Space-based broadband internet for the masses is being built over at Elon Musk's SpaceX, with the initial launch of the service -- dubbed Starlink -- expected by the end of 2020. The company's forward-thinking mentality on the commercialization of the final frontier is partially responsible for the surge in interest in investing in the movement. Problem is, SpaceX isn't a publicly traded company, leaving just a few names like Virgin Galactic (NYSE:SPCE) for investors to choose from when it comes to innovation in the burgeoning space economy.

But there's another possibility: Iridium Communications (NASDAQ:IRDM), which just completed its first year operating its own broadband-speed service with global coverage. The company has yet to reach peak operational efficiency with its new satellite constellation, but solid progress is being made.

Planet Earth as viewed from space. The European continent is centered.

Image source: Getty Images.

Year one is in the books

When I first bought in on Iridium a few years ago, it was all on the promise of the company being able to deploy its NEXT satellite constellation, a broadband-speed communications service with 100% coverage of the globe. The company already provided services -- primarily to government organizations, and the maritime and aviation industries -- but high-speed data services were something else entirely. 

Fast-forward a few years (and some 220% in share price advance), and NEXT is up and running. The service has helped Iridium reignite growth with new global Internet of Things connectivity capabilities and broadband internet for industries operating in remote locations (like aviation, maritime, mining, and government entities). A new air traffic control system based on the satellites, called Aireon, is also just getting going. With the first year of next-gen operations in the books, 18% total growth in billable subscribers led to a 10% increase in service revenues.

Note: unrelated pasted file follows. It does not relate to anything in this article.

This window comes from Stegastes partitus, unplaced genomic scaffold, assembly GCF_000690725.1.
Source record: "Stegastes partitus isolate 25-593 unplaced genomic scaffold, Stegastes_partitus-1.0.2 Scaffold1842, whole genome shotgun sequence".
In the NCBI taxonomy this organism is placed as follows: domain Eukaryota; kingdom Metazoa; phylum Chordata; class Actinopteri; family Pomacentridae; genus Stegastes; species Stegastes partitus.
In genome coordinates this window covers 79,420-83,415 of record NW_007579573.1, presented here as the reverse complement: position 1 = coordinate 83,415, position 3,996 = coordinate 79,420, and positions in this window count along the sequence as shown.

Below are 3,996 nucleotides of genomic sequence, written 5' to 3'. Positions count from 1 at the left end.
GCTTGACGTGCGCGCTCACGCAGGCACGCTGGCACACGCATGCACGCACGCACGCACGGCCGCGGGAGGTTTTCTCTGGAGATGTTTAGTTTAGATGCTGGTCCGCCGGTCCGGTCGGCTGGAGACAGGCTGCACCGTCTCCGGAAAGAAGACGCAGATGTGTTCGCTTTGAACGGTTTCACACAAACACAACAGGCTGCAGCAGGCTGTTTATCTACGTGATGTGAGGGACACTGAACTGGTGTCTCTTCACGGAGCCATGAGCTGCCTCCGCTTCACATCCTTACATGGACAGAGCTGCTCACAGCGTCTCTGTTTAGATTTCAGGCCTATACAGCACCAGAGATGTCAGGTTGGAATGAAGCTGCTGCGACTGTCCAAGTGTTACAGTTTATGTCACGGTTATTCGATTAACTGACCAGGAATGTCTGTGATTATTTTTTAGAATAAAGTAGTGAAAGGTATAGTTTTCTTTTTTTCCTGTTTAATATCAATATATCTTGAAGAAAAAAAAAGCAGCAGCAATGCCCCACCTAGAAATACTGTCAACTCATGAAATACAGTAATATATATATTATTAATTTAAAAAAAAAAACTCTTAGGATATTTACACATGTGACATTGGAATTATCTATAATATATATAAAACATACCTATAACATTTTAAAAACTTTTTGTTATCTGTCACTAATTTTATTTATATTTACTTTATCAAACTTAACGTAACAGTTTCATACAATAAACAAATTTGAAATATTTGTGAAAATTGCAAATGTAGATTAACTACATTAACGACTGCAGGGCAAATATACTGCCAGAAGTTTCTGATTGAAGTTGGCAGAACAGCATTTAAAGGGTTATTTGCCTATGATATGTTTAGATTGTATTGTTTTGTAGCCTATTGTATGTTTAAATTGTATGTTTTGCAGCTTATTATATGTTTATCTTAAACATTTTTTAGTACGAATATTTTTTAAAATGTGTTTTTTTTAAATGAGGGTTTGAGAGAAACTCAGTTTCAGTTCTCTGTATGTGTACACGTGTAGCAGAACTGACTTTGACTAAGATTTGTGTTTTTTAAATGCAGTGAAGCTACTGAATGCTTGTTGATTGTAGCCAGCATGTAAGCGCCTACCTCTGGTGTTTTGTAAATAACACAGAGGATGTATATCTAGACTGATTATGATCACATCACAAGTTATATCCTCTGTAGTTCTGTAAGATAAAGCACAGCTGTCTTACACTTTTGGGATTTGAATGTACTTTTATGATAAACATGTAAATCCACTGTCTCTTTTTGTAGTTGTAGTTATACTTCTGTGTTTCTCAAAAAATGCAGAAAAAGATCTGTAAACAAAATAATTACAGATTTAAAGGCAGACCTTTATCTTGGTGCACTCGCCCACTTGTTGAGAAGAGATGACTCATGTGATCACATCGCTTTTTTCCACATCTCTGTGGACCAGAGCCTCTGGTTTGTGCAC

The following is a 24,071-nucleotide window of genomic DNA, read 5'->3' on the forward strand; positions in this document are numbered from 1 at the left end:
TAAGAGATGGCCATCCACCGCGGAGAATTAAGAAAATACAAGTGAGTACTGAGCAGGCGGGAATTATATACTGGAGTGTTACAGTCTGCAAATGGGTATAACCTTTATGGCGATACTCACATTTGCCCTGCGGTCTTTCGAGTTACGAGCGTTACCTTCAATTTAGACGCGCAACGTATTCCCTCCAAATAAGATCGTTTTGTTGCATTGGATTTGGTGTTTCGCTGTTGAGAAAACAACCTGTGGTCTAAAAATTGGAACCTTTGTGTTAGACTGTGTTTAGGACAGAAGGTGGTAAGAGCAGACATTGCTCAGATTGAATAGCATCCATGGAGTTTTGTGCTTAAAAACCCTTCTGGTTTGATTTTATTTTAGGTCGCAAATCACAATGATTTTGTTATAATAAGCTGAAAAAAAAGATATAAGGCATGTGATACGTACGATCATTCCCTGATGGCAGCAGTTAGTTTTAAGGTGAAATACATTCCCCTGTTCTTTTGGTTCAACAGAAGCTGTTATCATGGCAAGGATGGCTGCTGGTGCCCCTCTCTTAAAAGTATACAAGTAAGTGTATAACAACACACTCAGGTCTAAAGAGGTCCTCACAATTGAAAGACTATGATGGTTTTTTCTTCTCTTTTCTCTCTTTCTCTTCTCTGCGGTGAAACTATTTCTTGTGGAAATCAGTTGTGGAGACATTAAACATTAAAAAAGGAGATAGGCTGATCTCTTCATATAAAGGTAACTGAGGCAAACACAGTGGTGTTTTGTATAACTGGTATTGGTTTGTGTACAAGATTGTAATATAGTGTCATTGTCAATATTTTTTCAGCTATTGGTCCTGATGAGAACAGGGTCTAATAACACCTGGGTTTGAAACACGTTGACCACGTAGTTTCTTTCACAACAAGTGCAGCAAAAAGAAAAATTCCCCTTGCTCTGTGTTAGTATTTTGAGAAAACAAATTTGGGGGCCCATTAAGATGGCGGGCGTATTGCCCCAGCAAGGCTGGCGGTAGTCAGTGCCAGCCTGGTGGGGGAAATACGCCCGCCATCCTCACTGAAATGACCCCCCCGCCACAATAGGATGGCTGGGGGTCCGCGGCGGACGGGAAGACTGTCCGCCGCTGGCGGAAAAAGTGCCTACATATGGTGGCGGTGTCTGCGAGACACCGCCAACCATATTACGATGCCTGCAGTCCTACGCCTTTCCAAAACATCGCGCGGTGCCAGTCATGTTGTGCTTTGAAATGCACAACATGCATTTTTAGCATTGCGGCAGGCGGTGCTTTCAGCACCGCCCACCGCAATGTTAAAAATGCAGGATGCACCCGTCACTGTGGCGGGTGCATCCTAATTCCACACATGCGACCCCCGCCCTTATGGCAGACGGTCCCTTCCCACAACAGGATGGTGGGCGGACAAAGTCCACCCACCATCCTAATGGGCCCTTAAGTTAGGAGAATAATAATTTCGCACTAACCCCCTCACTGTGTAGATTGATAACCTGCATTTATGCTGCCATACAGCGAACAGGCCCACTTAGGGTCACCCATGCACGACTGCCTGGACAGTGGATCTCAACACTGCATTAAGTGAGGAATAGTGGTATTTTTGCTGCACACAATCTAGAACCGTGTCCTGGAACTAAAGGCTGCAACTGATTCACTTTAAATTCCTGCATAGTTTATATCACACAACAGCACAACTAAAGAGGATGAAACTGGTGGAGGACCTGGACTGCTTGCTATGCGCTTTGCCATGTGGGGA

Service

End of 2019 Billable Subscribers

End of 2018 Billable Subscribers

% Growth

Commercial voice and data

363,000

361,000

1%

Commercial IoT

802,000

647,000

24%

Government voice and data

57,000

54,000

6%

Government IoT

78,000

59,000

32%

Data source: Iridium Communications.  

Expect more slow-and-steady progress ahead

For 2020, management said to expect another 6% to 8% increase in service revenue to $474 million to $483 million, and operational earnings before interest, tax, depreciation, and amortization (EBITDA) to increase 7% to 10% to $355 million to $365 million. Not too shabby.  

More importantly, though, is that with the NEXT satellites now in orbit and Iridium having recently restructured its debt associated with getting the constellation in orbit, free cash flow (what's left after cash operating and capital expenses are paid for) ran at positive $80.3 million in 2019. Management expects free cash flow should increase somewhere in the 20% ballpark in 2020.

But what about that new SpaceX Starlink service coming online? Iridium CEO Matthew Desch had this to say on the last earnings call:

I would say that they're mostly focused on what I would call the commodity broadband space, trying to provide services that compete almost -- more with existing [very small aperture terminal (VSAT)] and fixed satellite services space, but even going beyond that to someone like StarLink or maybe someday Amazon Web Services, I would say that they're even going after what I would call the core fixed market, particularly consumer kind of markets that maybe are served by Hughes and ViaSat today or even by fiber and other kinds of solutions. Those are completely different markets from what Iridium is interested in or has been addressing. We've stayed away from those.  

Desch said he and the rest of Iridium are rooting on the progress of Starlink and others because it's good for the space industry and complementary to the service Iridium already provides -- namely, commercial and government broadband versus consumer broadband. That should put a potential investor's mind at ease for now about future disruption. For the time being, though, Iridium Communications looks like one of the better ways to invest in the growing space economy.